This week, the entire Internet went apoplectic over an app that doesn't exist yet. The soon-to-launch app, Peeple, will allow members to give star ratings and reviews to people they know, just as one might elsewhere rate a restaurant or hotel. The founders, Julie Cordray and Nicole McCullough, say the app will ask for "professional, personal, and romantic" ratings of people. Outraged pieces about Peeple have called it "creepy," and "terrifying" and, because you cannot choose to opt out, an assault on privacy. The lawyer and free speech blogger Ken White lambasted it as "the human condition: reduced to one to five stars and a blurb."

No one has actually used the app yet. They are outraged over the idea of the app, and the rather callous FAQ on the Forthepeeple.com website, which explain that negative reviews will only remain on the site for a year because "we know you can grow and change for the better." The only screenshot of the app we've seen is in the company's official Facebook profile photo (also included above) where founder Cordray holds out a phone showing a Peeple review of a guy named Steve Rogers. (It's a blurry shot but he got 3.5 stars; it looks like he rated high professionally and personally, but low romantically.)

Steve did not stack up in the romantic department

But here's the thing, we rate people all the time. We review doctors on Yelp and teachers on RateMyProfessor. We rate our drivers on Uber, shoppers on Instacart, sellers on eBay and even how hot our potential dates are on OkCupid. Ratings are key to whatWired's Jason Tanz last year argued is a bold "new era of Internet-enabled intimacy" that fueled the growth of the on-demand economy, letting us abandon our fears of hopping into strangers' cars and handing the keys of our house over to someone we've never met before. Ratings are part of how we trust.

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It is hard to argue that reviews are not helpful when navigating the world. I, for one, would like more of them. I want Yelp for OkCupid, so I can avoid dating that creepy guy who secretly dates a dozen women at a time.

There are a lot of problems with Peeple. Users can't opt out or delete themselves from the site once they've joined. And while you can dispute negative reviews, you can only actually view reviews if you join. Inevitably, some people will use it to harass. And you might make the case that while companies like Uber rely on rating people, in those case we're just rating a single, relevant behavior like how they drive.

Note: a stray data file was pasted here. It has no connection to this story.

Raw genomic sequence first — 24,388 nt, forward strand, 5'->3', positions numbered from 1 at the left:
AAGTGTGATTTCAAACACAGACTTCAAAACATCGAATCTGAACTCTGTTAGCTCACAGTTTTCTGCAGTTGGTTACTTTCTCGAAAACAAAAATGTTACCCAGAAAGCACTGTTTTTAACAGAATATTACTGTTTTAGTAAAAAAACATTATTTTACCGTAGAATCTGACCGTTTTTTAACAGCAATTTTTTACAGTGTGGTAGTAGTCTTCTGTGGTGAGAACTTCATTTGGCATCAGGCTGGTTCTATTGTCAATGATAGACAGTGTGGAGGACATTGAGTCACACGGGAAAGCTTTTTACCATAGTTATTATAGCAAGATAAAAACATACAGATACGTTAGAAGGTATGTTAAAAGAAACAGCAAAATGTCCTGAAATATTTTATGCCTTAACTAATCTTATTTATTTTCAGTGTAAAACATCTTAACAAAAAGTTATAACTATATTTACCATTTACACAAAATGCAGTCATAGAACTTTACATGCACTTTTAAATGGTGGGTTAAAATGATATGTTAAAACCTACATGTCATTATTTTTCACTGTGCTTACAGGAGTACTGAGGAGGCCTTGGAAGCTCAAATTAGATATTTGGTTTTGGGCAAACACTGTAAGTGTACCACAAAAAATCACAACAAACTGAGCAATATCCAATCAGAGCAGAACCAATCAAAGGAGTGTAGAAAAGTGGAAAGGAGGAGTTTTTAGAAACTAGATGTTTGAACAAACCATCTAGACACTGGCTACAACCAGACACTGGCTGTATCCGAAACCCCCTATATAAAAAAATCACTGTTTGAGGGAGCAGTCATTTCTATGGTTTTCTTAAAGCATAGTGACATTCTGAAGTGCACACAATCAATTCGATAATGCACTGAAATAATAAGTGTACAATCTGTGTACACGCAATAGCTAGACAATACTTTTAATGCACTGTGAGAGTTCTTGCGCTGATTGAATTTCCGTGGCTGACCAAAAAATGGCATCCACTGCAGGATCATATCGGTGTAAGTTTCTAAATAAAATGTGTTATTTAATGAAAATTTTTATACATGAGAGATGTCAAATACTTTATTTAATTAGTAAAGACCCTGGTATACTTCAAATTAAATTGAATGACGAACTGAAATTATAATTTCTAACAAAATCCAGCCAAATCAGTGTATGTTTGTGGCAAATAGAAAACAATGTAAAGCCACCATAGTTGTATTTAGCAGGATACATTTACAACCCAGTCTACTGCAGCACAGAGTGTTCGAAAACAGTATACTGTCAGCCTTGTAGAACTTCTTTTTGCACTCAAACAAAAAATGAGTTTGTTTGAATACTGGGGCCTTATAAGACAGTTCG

There is definitely something unsettling about the idea of pulling up a profile for someone you know and deciding whether they warrant four or five stars. There's an inherent danger in that kind of data: what does a three-star rating really mean? Was it given to a person by a qualified reviewer or by someone who barely knows him or her? And bad or bogus reviews can have serious consequences, especially, as many an Uber driver has discovered, when undiscerning reviewers don't understand the impact of their review.

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But just imagine integrating something like Peeple with Tinder or Craigslist or LinkedIn. I want to be able to meet my right swipe for a drink or select a new roommate without fear of some terrifying unknown. Imagine the freedom of always feeling like it's okay to trust, of having some kind of assurance built into every interaction with a stranger.

"Peeple will enhance your online reputation for access to better quality networks, top job opportunities, and promote more informed decision making about people," Peeple's website tells us.

Peeple is probably not going to be the startup that figures out how to make our reputations easily searchable online. It's tried to erect safeguards against bad behavior, like banning anonymity, giving users 48 hours to dispute negative reviews before posting them and only allowing positive posts about people who have not signed up. But sites with a similar purpose that have launched before (and caused similar outrage) have hit roadblocks. Lulu, a site that launched in 2013 with the promise to make dating better for women by allowing them to review their dates, was eventually forced to allow men to opt out, and now includes ratings only for men who opt in. It never really caught on as more than a fun party trick.

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But we are barreling toward a future where we use third-party data to assess people in all modes of life. Algorithms can already help us figure out how to phrase an e-mail based on a person's personality or use facial recognition to tell us who we might like to date. Being able to know someone we don't really know is seemingly something we humans desperately want.

Like it or not, we live in a reputation economy. Our driving and hosting are already rated. That our personalities and "romantic-ness" will be too is not only useful, it's inevitable.